The normal property can be used to add details to a surface that would otherwise require a lot more polygons. The texture that can be used to describe the normal property is referred to a normal map. There are different types of normal maps but in CET Designer we expect an OpenGL based normal map defined in tangent space.
To evaluate that a normal map is correct you need to move around the camera and make sure the high lights on the surface using the normal map are where they should be. Note that in real-time CET Designer is using a light source at the camera so think about what the surface you are viewing would look like if you would light it with a flashlight.
Note that the normal property will never change the position of the polygons themselves so if the surface is viewed from a small grazing angle the effect will produce a less realistic appearance. That said, using a normal map is a cheap way to make a surface look detailed and if the surface is a bit from the viewpoint, it generally produces a nice effect.
Also note that the normal property should be used for “bigger” details in the surface. Think surface details that are larger than 1mm. If you want to model “smaller” surface irregularities, you should instead use the roughness property.
The roughness property defines how rough the surface is at a microscopic level. No roughness will result in a mirror like surface while high roughness will result in a more matte appearance. Together with the base color this property has a very big impact on the appearance of the material. It is important to avoid mixing up roughness with the normal property. As a rule of thumb, you can think of roughness controlling how the material behaves on a very small scale, think below 1 mm, and a normal map affects changes above 1mm. Note that it would be possible to describe roughness by just using a normal map, but it would require a very high-resolution normal map and you would pay a lot of texture memory for something that would be much cheaper, performance wise, to describe using the roughness property.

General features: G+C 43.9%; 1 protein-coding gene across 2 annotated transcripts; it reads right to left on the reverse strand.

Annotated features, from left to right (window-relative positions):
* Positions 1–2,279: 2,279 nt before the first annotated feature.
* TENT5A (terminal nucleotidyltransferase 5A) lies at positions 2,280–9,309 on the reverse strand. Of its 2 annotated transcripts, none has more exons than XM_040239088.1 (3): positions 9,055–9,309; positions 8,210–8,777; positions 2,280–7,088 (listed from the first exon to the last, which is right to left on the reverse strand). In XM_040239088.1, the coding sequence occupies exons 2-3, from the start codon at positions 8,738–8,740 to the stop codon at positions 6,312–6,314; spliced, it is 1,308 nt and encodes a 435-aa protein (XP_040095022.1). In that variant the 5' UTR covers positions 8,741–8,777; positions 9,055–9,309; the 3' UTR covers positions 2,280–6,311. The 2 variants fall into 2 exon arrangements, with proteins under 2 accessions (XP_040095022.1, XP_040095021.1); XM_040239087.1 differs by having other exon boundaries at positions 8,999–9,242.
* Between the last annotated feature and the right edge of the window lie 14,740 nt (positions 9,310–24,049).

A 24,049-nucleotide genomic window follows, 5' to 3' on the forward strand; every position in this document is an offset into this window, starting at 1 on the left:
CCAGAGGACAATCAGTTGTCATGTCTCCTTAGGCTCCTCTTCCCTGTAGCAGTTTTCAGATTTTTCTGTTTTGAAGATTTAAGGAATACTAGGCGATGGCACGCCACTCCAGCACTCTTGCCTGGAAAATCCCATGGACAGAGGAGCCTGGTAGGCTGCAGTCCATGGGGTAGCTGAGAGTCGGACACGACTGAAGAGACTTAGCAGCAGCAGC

The metallic property naturally defines if the surface is metallic or not. Generally, it should either be 0 or 1, not in between. When a surface is metallic the reflection color will be colored according to the base color. For instance, a red metallic material used for a car will have a redder tone in its reflections compared to a very shiny red plastic material.
The occlusion property can be used to darken areas that light cannot reach. Generally, it is a good idea not to use it too aggressively because when we use ray tracing, like we do when we are producing still images, the geometry and normal map will take care of this in a good way.
The emissive property can be used to make the surface look as if it is emitting light. Note that unlike some other real-time renderers CET Designer will not produce a glowing effect around emissive surfaces.
In Material Lab there is a control that allow me to reduce the resolution of the textures in the material. Why would I want to use that?
This can be useful if you import a very high-resolution texture for your material. At the time of writing 2048x2048 resolution (2k) textures generally is enough for most surfaces. For some surfaces 2k textures may even be unnecessary. Keep in mind that using higher resolution textures will impact the render time so try to think about where the material is supposed to be used. Floors and walls that cover a lot of pixels in a rendering generally benefit more from a high-resolution texture. But a soda only covering maybe 100x100 pixels is not as critical.